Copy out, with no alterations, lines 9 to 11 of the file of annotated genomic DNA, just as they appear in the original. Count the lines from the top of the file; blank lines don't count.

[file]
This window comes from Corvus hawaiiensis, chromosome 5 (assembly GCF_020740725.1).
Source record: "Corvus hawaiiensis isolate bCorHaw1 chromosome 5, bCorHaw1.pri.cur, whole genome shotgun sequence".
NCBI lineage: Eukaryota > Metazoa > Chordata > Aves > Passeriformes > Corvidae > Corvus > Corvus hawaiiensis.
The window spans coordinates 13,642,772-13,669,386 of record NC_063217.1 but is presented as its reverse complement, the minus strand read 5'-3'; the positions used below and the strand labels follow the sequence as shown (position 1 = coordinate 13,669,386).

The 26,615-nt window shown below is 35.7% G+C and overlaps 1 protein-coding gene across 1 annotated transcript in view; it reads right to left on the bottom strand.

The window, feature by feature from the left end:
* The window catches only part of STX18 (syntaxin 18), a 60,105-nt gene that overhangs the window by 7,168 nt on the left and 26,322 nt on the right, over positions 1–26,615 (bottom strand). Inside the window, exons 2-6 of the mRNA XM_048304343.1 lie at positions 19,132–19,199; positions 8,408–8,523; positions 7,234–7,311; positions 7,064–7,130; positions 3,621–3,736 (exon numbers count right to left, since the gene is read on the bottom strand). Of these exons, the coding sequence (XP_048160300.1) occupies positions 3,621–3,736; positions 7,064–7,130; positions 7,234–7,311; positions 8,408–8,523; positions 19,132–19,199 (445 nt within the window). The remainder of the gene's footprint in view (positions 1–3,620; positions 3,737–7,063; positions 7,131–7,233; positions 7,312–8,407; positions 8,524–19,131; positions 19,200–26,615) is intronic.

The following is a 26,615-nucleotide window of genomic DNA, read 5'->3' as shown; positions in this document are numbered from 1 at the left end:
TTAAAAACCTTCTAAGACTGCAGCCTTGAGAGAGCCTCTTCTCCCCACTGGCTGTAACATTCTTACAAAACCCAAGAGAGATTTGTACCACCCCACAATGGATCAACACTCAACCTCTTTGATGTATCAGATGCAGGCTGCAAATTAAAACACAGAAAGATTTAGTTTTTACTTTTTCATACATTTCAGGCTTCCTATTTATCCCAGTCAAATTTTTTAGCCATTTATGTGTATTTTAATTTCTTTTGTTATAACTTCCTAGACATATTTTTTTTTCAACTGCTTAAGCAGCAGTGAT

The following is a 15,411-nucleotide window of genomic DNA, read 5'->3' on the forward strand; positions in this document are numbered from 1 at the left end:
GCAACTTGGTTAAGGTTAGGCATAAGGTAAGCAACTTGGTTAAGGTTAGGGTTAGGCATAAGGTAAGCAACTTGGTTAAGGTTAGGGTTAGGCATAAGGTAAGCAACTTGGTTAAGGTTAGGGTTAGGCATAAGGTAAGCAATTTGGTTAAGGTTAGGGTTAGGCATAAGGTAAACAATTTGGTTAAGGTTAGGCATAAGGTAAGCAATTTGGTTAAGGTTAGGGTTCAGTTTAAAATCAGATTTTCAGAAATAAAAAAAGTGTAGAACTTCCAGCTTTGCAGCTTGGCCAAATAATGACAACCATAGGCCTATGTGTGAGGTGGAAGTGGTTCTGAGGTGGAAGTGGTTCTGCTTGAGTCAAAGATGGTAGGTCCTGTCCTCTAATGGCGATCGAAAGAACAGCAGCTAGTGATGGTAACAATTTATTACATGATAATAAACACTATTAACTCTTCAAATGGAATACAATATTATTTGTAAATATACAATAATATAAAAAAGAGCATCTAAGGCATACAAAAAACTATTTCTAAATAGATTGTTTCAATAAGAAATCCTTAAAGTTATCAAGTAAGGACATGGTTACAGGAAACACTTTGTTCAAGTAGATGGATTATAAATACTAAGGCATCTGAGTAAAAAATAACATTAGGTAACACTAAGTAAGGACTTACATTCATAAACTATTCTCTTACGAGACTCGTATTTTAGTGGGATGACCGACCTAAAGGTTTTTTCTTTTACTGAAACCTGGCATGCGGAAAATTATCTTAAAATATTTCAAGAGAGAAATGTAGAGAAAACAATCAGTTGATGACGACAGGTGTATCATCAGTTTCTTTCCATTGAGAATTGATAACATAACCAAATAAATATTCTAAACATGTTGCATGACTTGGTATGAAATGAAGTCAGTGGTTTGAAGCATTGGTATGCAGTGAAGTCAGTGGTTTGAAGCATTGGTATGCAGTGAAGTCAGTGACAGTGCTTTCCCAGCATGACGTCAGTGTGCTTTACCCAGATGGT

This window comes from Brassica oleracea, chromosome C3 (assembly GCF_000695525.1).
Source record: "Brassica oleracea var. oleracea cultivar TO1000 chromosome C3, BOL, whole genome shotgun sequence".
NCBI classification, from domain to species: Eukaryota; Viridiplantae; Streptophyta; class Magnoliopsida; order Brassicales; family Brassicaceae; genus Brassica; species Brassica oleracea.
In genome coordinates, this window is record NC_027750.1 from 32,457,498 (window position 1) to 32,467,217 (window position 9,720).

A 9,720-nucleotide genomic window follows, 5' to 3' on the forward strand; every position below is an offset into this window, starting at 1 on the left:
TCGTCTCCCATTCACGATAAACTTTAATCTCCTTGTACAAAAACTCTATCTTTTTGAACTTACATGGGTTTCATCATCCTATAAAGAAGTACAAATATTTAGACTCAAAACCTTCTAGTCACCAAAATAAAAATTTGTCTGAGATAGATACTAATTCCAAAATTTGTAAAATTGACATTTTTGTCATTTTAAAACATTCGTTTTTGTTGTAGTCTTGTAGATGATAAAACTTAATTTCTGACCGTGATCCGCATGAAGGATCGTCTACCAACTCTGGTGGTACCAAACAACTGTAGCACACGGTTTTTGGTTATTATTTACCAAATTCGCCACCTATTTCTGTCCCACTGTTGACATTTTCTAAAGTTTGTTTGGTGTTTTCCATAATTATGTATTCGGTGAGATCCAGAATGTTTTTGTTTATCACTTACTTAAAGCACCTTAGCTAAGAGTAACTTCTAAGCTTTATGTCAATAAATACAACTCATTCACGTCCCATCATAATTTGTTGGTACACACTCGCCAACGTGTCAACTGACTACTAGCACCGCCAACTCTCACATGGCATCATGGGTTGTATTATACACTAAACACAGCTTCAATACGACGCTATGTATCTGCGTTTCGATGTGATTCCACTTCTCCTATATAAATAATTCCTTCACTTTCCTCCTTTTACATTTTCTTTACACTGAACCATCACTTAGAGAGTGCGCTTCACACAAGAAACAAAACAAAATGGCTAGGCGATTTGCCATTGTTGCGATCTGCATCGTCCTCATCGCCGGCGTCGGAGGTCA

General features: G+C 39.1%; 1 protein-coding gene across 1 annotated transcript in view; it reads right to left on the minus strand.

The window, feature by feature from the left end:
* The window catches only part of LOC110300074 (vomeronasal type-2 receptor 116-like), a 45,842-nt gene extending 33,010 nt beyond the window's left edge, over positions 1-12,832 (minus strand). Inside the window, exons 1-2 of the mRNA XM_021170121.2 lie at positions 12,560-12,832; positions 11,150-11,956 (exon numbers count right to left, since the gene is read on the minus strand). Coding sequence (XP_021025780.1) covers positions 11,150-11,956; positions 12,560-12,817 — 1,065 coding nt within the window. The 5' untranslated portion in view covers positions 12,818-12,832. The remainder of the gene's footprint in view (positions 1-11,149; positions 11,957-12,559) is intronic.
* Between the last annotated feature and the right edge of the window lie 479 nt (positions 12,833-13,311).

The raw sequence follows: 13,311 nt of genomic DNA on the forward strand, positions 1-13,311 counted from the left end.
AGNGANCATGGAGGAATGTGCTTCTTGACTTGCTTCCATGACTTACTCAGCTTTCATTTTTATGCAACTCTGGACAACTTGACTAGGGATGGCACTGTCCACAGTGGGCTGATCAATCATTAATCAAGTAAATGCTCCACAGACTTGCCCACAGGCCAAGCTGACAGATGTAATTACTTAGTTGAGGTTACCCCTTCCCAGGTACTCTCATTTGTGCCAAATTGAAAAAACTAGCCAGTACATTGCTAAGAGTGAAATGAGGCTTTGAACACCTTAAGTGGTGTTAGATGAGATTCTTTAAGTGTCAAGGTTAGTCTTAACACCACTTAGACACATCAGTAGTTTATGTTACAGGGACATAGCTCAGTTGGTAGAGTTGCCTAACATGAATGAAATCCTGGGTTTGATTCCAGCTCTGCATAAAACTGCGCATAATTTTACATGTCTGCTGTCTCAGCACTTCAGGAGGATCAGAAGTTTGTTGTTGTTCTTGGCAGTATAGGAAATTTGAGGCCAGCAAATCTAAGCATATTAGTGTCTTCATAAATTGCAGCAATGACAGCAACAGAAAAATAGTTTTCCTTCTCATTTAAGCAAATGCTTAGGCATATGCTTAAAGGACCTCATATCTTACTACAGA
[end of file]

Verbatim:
TTAAAAACCTTCTAAGACTGCAGCCTTGAGAGAGCCTCTTCTCCCCACTGGCTGTAACATTCTTACAAAACCCAAGAGAGATTTGTACCACCCCACAATGGATCAACACTCAACCTCTTTGATGTATCAGATGCAGGCTGCAAATTAAAACACAGAAAGATTTAGTTTTTACTTTTTCATACATTTCAGGCTTCCTATTTATCCCAGTCAAATTTTTTAGCCATTTATGTGTATTTTAATTTCTTTTGTTATAACTTCCTAGACATATTTTTTTTTCAACTGCTTAAGCAGCAGTGAT

The following is a 15,411-nucleotide window of genomic DNA, read 5'->3' on the forward strand; positions in this document are numbered from 1 at the left end:
GCAACTTGGTTAAGGTTAGGCATAAGGTAAGCAACTTGGTTAAGGTTAGGGTTAGGCATAAGGTAAGCAACTTGGTTAAGGTTAGGGTTAGGCATAAGGTAAGCAACTTGGTTAAGGTTAGGGTTAGGCATAAGGTAAGCAATTTGGTTAAGGTTAGGGTTAGGCATAAGGTAAACAATTTGGTTAAGGTTAGGCATAAGGTAAGCAATTTGGTTAAGGTTAGGGTTCAGTTTAAAATCAGATTTTCAGAAATAAAAAAAGTGTAGAACTTCCAGCTTTGCAGCTTGGCCAAATAATGACAACCATAGGCCTATGTGTGAGGTGGAAGTGGTTCTGAGGTGGAAGTGGTTCTGCTTGAGTCAAAGATGGTAGGTCCTGTCCTCTAATGGCGATCGAAAGAACAGCAGCTAGTGATGGTAACAATTTATTACATGATAATAAACACTATTAACTCTTCAAATGGAATACAATATTATTTGTAAATATACAATAATATAAAAAAGAGCATCTAAGGCATACAAAAAACTATTTCTAAATAGATTGTTTCAATAAGAAATCCTTAAAGTTATCAAGTAAGGACATGGTTACAGGAAACACTTTGTTCAAGTAGATGGATTATAAATACTAAGGCATCTGAGTAAAAAATAACATTAGGTAACACTAAGTAAGGACTTACATTCATAAACTATTCTCTTACGAGACTCGTATTTTAGTGGGATGACCGACCTAAAGGTTTTTTCTTTTACTGAAACCTGGCATGCGGAAAATTATCTTAAAATATTTCAAGAGAGAAATGTAGAGAAAACAATCAGTTGATGACGACAGGTGTATCATCAGTTTCTTTCCATTGAGAATTGATAACATAACCAAATAAATATTCTAAACATGTTGCATGACTTGGTATGAAATGAAGTCAGTGGTTTGAAGCATTGGTATGCAGTGAAGTCAGTGGTTTGAAGCATTGGTATGCAGTGAAGTCAGTGACAGTGCTTTCCCAGCATGACGTCAGTGTGCTTTACCCAGATGGT